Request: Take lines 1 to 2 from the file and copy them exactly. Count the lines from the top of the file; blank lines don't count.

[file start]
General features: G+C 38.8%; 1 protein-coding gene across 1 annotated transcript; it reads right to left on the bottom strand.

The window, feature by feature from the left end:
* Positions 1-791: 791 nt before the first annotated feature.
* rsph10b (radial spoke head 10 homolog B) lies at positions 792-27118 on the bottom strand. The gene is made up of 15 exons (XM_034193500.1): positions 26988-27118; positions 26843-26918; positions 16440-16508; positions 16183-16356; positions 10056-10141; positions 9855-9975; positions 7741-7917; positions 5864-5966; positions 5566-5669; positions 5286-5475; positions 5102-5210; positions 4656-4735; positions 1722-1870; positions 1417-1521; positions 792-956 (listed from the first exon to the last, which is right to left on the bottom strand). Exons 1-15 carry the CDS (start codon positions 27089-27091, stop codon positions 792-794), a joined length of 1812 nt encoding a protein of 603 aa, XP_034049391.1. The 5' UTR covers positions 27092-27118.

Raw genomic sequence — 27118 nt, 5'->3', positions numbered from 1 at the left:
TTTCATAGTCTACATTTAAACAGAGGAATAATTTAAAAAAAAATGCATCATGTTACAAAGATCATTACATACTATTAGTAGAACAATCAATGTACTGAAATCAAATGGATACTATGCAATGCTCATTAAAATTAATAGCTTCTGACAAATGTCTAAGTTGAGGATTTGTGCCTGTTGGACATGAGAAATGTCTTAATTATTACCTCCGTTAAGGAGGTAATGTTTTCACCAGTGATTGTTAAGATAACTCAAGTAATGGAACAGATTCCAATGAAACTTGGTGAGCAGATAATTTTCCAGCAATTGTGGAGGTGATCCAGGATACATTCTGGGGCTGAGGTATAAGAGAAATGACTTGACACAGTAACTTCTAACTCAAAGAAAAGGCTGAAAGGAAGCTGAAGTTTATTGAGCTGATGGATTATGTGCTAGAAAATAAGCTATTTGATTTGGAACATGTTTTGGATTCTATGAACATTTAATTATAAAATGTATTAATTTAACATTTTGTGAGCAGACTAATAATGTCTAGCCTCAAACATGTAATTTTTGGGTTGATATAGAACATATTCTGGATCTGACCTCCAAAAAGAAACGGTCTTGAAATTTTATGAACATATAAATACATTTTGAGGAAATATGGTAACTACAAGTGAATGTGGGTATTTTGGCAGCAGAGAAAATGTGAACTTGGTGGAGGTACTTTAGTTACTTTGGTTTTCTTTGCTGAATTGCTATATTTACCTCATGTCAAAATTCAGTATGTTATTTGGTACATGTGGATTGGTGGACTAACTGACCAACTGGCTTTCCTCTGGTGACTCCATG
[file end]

General features: G+C 38.8%; 1 protein-coding gene across 1 annotated transcript; it reads right to left on the bottom strand.

The window, feature by feature from the left end: